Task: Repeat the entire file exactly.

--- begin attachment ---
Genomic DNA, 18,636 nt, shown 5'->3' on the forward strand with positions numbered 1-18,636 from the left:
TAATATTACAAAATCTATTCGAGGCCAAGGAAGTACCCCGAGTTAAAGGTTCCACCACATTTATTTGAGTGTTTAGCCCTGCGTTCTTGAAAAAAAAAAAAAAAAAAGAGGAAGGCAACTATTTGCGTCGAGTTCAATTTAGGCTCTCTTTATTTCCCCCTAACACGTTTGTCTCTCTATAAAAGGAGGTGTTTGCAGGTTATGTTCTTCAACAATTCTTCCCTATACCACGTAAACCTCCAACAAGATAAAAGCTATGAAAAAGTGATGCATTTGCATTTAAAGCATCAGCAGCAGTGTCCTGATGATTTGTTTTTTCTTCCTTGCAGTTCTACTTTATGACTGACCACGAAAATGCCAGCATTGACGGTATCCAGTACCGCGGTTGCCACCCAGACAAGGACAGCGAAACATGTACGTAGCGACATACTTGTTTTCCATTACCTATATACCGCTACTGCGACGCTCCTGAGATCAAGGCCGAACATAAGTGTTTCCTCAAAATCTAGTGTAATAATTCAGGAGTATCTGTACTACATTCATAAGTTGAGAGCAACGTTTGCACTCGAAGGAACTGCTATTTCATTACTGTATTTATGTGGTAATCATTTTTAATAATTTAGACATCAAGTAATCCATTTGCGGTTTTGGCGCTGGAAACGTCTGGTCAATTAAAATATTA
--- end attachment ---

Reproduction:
Genomic DNA, 18,636 nt, shown 5'->3' on the forward strand with positions numbered 1-18,636 from the left:
TAATATTACAAAATCTATTCGAGGCCAAGGAAGTACCCCGAGTTAAAGGTTCCACCACATTTATTTGAGTGTTTAGCCCTGCGTTCTTGAAAAAAAAAAAAAAAAAAGAGGAAGGCAACTATTTGCGTCGAGTTCAATTTAGGCTCTCTTTATTTCCCCCTAACACGTTTGTCTCTCTATAAAAGGAGGTGTTTGCAGGTTATGTTCTTCAACAATTCTTCCCTATACCACGTAAACCTCCAACAAGATAAAAGCTATGAAAAAGTGATGCATTTGCATTTAAAGCATCAGCAGCAGTGTCCTGATGATTTGTTTTTTCTTCCTTGCAGTTCTACTTTATGACTGACCACGAAAATGCCAGCATTGACGGTATCCAGTACCGCGGTTGCCACCCAGACAAGGACAGCGAAACATGTACGTAGCGACATACTTGTTTTCCATTACCTATATACCGCTACTGCGACGCTCCTGAGATCAAGGCCGAACATAAGTGTTTCCTCAAAATCTAGTGTAATAATTCAGGAGTATCTGTACTACATTCATAAGTTGAGAGCAACGTTTGCACTCGAAGGAACTGCTATTTCATTACTGTATTTATGTGGTAATCATTTTTAATAATTTAGACATCAAGTAATCCATTTGCGGTTTTGGCGCTGGAAACGTCTGGTCAATTAAAATATTA